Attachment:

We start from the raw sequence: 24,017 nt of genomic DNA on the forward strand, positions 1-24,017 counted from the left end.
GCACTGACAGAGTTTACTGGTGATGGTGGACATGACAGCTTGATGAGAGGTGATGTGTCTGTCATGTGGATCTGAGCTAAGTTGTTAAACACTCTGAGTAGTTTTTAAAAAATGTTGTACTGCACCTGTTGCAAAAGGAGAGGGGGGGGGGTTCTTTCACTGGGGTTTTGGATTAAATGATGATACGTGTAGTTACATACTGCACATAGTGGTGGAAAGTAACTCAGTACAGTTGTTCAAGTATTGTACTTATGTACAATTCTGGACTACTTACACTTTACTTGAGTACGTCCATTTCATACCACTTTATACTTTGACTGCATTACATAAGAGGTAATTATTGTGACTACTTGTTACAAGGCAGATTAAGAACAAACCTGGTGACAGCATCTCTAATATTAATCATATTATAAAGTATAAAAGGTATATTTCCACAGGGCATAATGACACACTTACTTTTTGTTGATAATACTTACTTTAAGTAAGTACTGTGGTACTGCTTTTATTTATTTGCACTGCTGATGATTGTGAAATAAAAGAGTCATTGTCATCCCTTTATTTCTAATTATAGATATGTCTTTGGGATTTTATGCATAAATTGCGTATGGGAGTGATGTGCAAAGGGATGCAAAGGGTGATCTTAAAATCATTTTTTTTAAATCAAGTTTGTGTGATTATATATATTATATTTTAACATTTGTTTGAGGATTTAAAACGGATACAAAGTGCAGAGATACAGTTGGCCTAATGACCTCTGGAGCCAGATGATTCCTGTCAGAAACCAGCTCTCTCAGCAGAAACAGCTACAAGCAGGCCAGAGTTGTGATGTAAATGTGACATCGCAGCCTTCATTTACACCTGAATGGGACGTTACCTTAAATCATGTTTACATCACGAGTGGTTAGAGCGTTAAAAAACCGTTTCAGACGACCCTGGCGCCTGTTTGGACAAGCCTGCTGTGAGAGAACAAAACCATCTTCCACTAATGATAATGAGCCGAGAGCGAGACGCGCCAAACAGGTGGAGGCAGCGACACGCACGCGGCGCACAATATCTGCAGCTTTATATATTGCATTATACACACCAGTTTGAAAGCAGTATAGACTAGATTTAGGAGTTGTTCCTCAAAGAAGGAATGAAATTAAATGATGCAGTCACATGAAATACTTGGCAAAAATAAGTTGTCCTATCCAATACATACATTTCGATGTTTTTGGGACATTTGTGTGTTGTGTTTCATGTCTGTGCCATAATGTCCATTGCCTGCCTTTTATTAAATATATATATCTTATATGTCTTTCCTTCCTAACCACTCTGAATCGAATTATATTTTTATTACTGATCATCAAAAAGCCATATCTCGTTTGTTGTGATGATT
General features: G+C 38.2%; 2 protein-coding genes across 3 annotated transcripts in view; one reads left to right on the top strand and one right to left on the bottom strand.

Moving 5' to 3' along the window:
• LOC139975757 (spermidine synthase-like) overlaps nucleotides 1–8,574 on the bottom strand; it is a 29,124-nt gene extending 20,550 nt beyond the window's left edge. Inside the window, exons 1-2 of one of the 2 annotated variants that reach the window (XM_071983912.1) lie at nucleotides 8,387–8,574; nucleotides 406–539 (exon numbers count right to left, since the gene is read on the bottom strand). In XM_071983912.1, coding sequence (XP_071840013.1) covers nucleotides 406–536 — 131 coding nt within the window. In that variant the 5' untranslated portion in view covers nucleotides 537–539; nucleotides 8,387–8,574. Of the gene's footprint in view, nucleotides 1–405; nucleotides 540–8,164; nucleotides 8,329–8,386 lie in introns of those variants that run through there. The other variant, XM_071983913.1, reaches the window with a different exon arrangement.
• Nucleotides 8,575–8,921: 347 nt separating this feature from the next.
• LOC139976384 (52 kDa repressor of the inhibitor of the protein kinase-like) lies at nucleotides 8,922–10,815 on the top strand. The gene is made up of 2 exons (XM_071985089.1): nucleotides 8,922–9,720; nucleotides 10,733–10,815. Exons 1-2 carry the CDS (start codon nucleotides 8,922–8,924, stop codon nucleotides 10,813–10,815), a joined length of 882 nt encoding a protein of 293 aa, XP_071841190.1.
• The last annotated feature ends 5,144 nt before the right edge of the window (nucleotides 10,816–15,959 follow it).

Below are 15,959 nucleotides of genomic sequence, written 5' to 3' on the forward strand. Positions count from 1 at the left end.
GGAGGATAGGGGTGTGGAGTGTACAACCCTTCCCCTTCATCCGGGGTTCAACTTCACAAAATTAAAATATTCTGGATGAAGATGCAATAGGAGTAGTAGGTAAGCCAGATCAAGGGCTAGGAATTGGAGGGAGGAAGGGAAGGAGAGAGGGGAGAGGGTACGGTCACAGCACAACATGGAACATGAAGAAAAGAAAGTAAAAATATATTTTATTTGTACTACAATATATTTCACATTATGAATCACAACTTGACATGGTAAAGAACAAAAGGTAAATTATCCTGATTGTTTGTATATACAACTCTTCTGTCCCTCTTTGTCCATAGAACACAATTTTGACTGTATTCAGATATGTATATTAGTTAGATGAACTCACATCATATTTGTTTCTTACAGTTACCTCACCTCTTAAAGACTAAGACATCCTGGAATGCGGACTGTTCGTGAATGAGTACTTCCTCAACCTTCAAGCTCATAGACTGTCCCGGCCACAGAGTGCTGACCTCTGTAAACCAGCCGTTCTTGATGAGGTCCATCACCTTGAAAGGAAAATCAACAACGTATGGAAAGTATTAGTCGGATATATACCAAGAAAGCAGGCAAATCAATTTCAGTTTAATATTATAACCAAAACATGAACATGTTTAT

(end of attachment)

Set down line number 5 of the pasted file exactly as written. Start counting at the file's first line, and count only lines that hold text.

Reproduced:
• LOC139975757 (spermidine synthase-like) overlaps nucleotides 1–8,574 on the bottom strand; it is a 29,124-nt gene extending 20,550 nt beyond the window's left edge. Inside the window, exons 1-2 of one of the 2 annotated variants that reach the window (XM_071983912.1) lie at nucleotides 8,387–8,574; nucleotides 406–539 (exon numbers count right to left, since the gene is read on the bottom strand). In XM_071983912.1, coding sequence (XP_071840013.1) covers nucleotides 406–536 — 131 coding nt within the window. In that variant the 5' untranslated portion in view covers nucleotides 537–539; nucleotides 8,387–8,574. Of the gene's footprint in view, nucleotides 1–405; nucleotides 540–8,164; nucleotides 8,329–8,386 lie in introns of those variants that run through there. The other variant, XM_071983913.1, reaches the window with a different exon arrangement.